The Bath County plant can be used as a storage source to keep the combined-cycle plants running at full capacity during times of excess generation, allowing them to generate in the most economical way possible. By that time, the facility will be fully written off (thus inexpensive) and no longer needed to justify continued operation of the nukes. This frees up 3000 MW of storage. A new pumped storage facility that is three times as expensive the Bath facility, will not be needed. It will not be able to compete economically with far cheaper batteries, and modern gas-fired peakers.

      Families, businesses and Virginia’s economy wins big in this scenario. Under current regulations, Dominion does not because it has failed to add a lot of expensive new projects to the rate base. We must create a new regulatory scheme to give them a good reason to help us create a modern energy system and the confidence that they can prosper in it.

      • Tom. I usually read most all of what you post and they often are thought-provoking….

        but I still don’t see much of a role for solar with respect to pump storage because when solar is generating ..so is pump-storage… unless they can pump up at the same time they are generating . Even then… when the upper pool is expended and needs to be replenished from below -it’s at night when solar is not generating so the power to run the pumps (still) has to come from the coal/nuke baseload plants.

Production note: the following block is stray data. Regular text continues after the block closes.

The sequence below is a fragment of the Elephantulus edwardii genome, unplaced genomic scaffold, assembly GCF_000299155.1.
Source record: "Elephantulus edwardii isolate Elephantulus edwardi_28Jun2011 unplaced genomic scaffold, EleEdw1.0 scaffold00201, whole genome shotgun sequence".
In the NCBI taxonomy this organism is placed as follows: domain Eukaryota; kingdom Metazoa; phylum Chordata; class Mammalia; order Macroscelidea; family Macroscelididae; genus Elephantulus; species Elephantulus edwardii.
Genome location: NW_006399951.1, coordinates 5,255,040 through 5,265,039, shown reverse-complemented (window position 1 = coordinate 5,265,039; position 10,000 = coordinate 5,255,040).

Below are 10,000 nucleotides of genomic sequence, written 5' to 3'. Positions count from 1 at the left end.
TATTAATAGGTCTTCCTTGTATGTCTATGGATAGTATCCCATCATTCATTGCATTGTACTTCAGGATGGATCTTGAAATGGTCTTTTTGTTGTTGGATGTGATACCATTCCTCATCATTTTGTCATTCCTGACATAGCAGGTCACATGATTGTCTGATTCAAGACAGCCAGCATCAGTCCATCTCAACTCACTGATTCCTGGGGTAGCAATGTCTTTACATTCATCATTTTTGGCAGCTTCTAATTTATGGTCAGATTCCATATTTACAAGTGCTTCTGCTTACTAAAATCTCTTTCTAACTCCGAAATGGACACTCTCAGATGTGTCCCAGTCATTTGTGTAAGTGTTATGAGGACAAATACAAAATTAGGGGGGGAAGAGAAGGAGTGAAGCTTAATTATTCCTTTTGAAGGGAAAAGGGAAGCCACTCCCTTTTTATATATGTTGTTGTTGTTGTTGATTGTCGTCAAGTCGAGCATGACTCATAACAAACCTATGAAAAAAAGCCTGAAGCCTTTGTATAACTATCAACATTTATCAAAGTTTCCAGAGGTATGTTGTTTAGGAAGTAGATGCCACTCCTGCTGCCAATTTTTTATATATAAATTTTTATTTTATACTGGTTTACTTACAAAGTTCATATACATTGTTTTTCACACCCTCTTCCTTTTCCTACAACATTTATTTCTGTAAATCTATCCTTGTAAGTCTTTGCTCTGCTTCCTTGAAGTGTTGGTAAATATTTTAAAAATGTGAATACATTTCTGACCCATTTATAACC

Perhpas you meant this and I did not comprehend: that if you run the pump-storage generation at night to make up for solar not generating – then during the day , use solar to replenish the upper pool so it can then generate again that night.

        But that’s a 180 degree difference in concept from the current pump-storage concept …

        what say you?

        • Don’t understand your comment to TomH, “don’t see much of a role for solar with respect to pump storage because when solar is generating ..so is pump-storage.” Not necessarily. The point is, you use the “battery” when you can sell the power from it most profitably; you charge the “battery” when it’s cheapest to buy power. Today, power generally is cheapest at night when loads are lowest, but in places like California where solar is abundant, the time of cheapest grid power can be in the daytime, when solar is maxed out and exceeds even the daytime load. There is no “right” time for pumped storage to be used except what economics dictates. Even if you charge the battery at night, if the grid has lots of solar, the most profitable time to release that stored power will be just after sunset, when the solar output drops off but the evening load has not yet declined. So — solar and pumped storage do interact.

          • Okay – so here’s the deal. Can you use pump-storage to generate during the day at peak demand and recharge it at night from coal/nukes – with solar?

            And what I mean by that is – if solar is generating during the day – and putting out at peak demand – would you choose to use it instead to recharge the pump storage -at the same time you’re generating peak storage also?

            Why would you do that instead of using all the solar available to respond to peak demand especially since you lose 20% of the solar in the conversation to pump storage.